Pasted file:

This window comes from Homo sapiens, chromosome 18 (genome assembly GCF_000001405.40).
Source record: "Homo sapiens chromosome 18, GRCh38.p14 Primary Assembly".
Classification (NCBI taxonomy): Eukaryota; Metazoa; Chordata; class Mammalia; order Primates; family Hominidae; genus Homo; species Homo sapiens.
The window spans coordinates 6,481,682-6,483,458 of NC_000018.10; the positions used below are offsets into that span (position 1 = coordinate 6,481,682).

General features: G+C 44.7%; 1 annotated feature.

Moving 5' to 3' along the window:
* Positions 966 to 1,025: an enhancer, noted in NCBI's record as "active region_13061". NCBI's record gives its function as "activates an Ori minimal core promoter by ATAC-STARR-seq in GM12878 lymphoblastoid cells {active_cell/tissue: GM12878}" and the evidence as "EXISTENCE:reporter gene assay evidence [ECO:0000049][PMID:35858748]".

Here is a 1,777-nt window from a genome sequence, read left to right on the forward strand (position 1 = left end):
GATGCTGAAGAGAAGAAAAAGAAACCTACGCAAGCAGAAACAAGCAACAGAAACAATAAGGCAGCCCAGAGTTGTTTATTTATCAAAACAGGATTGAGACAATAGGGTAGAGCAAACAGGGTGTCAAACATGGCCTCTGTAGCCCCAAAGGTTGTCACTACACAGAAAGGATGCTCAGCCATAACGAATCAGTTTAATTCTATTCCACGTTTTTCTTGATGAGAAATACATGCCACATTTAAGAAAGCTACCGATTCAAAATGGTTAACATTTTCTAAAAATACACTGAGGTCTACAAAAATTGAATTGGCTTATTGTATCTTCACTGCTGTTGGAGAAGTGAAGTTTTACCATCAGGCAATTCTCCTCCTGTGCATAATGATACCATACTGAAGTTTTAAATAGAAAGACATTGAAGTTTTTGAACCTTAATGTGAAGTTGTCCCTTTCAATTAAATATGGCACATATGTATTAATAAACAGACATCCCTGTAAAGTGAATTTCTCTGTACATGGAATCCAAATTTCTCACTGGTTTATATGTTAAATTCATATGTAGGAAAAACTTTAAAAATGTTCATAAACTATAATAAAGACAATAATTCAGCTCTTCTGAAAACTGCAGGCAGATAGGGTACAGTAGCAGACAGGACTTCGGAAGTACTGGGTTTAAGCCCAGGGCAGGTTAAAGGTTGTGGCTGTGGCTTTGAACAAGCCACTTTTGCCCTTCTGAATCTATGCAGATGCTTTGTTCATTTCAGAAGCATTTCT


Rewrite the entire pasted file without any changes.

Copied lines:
This window comes from Homo sapiens, chromosome 18 (genome assembly GCF_000001405.40).
Source record: "Homo sapiens chromosome 18, GRCh38.p14 Primary Assembly".
Classification (NCBI taxonomy): Eukaryota; Metazoa; Chordata; class Mammalia; order Primates; family Hominidae; genus Homo; species Homo sapiens.
The window spans coordinates 6,481,682-6,483,458 of NC_000018.10; the positions used below are offsets into that span (position 1 = coordinate 6,481,682).

General features: G+C 44.7%; 1 annotated feature.

Moving 5' to 3' along the window:
* Positions 966 to 1,025: an enhancer, noted in NCBI's record as "active region_13061". NCBI's record gives its function as "activates an Ori minimal core promoter by ATAC-STARR-seq in GM12878 lymphoblastoid cells {active_cell/tissue: GM12878}" and the evidence as "EXISTENCE:reporter gene assay evidence [ECO:0000049][PMID:35858748]".

Here is a 1,777-nt window from a genome sequence, read left to right on the forward strand (position 1 = left end):
GATGCTGAAGAGAAGAAAAAGAAACCTACGCAAGCAGAAACAAGCAACAGAAACAATAAGGCAGCCCAGAGTTGTTTATTTATCAAAACAGGATTGAGACAATAGGGTAGAGCAAACAGGGTGTCAAACATGGCCTCTGTAGCCCCAAAGGTTGTCACTACACAGAAAGGATGCTCAGCCATAACGAATCAGTTTAATTCTATTCCACGTTTTTCTTGATGAGAAATACATGCCACATTTAAGAAAGCTACCGATTCAAAATGGTTAACATTTTCTAAAAATACACTGAGGTCTACAAAAATTGAATTGGCTTATTGTATCTTCACTGCTGTTGGAGAAGTGAAGTTTTACCATCAGGCAATTCTCCTCCTGTGCATAATGATACCATACTGAAGTTTTAAATAGAAAGACATTGAAGTTTTTGAACCTTAATGTGAAGTTGTCCCTTTCAATTAAATATGGCACATATGTATTAATAAACAGACATCCCTGTAAAGTGAATTTCTCTGTACATGGAATCCAAATTTCTCACTGGTTTATATGTTAAATTCATATGTAGGAAAAACTTTAAAAATGTTCATAAACTATAATAAAGACAATAATTCAGCTCTTCTGAAAACTGCAGGCAGATAGGGTACAGTAGCAGACAGGACTTCGGAAGTACTGGGTTTAAGCCCAGGGCAGGTTAAAGGTTGTGGCTGTGGCTTTGAACAAGCCACTTTTGCCCTTCTGAATCTATGCAGATGCTTTGTTCATTTCAGAAGCATTTCT